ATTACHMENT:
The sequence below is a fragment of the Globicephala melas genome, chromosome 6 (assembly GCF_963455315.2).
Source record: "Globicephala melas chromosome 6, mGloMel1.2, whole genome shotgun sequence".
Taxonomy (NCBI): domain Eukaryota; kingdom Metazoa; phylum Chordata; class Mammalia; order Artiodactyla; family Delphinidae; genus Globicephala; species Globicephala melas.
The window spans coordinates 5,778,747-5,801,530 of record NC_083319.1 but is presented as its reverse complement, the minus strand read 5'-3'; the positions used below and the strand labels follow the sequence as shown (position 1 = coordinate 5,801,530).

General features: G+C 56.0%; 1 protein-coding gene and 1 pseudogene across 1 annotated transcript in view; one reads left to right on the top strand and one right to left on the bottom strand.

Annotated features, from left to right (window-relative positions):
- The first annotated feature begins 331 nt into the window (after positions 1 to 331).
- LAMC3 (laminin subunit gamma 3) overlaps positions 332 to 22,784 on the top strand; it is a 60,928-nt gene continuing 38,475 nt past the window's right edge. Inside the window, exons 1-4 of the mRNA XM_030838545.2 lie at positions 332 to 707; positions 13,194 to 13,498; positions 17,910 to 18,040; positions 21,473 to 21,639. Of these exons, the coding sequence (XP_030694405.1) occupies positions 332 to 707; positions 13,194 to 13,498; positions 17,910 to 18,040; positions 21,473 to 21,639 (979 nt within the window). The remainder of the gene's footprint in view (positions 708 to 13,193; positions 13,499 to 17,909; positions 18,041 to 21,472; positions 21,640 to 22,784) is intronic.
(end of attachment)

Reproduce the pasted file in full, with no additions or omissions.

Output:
The sequence below is a fragment of the Globicephala melas genome, chromosome 6 (assembly GCF_963455315.2).
Source record: "Globicephala melas chromosome 6, mGloMel1.2, whole genome shotgun sequence".
Taxonomy (NCBI): domain Eukaryota; kingdom Metazoa; phylum Chordata; class Mammalia; order Artiodactyla; family Delphinidae; genus Globicephala; species Globicephala melas.
The window spans coordinates 5,778,747-5,801,530 of record NC_083319.1 but is presented as its reverse complement, the minus strand read 5'-3'; the positions used below and the strand labels follow the sequence as shown (position 1 = coordinate 5,801,530).

General features: G+C 56.0%; 1 protein-coding gene and 1 pseudogene across 1 annotated transcript in view; one reads left to right on the top strand and one right to left on the bottom strand.

Annotated features, from left to right (window-relative positions):
- The first annotated feature begins 331 nt into the window (after positions 1 to 331).
- LAMC3 (laminin subunit gamma 3) overlaps positions 332 to 22,784 on the top strand; it is a 60,928-nt gene continuing 38,475 nt past the window's right edge. Inside the window, exons 1-4 of the mRNA XM_030838545.2 lie at positions 332 to 707; positions 13,194 to 13,498; positions 17,910 to 18,040; positions 21,473 to 21,639. Of these exons, the coding sequence (XP_030694405.1) occupies positions 332 to 707; positions 13,194 to 13,498; positions 17,910 to 18,040; positions 21,473 to 21,639 (979 nt within the window). The remainder of the gene's footprint in view (positions 708 to 13,193; positions 13,499 to 17,909; positions 18,041 to 21,472; positions 21,640 to 22,784) is intronic.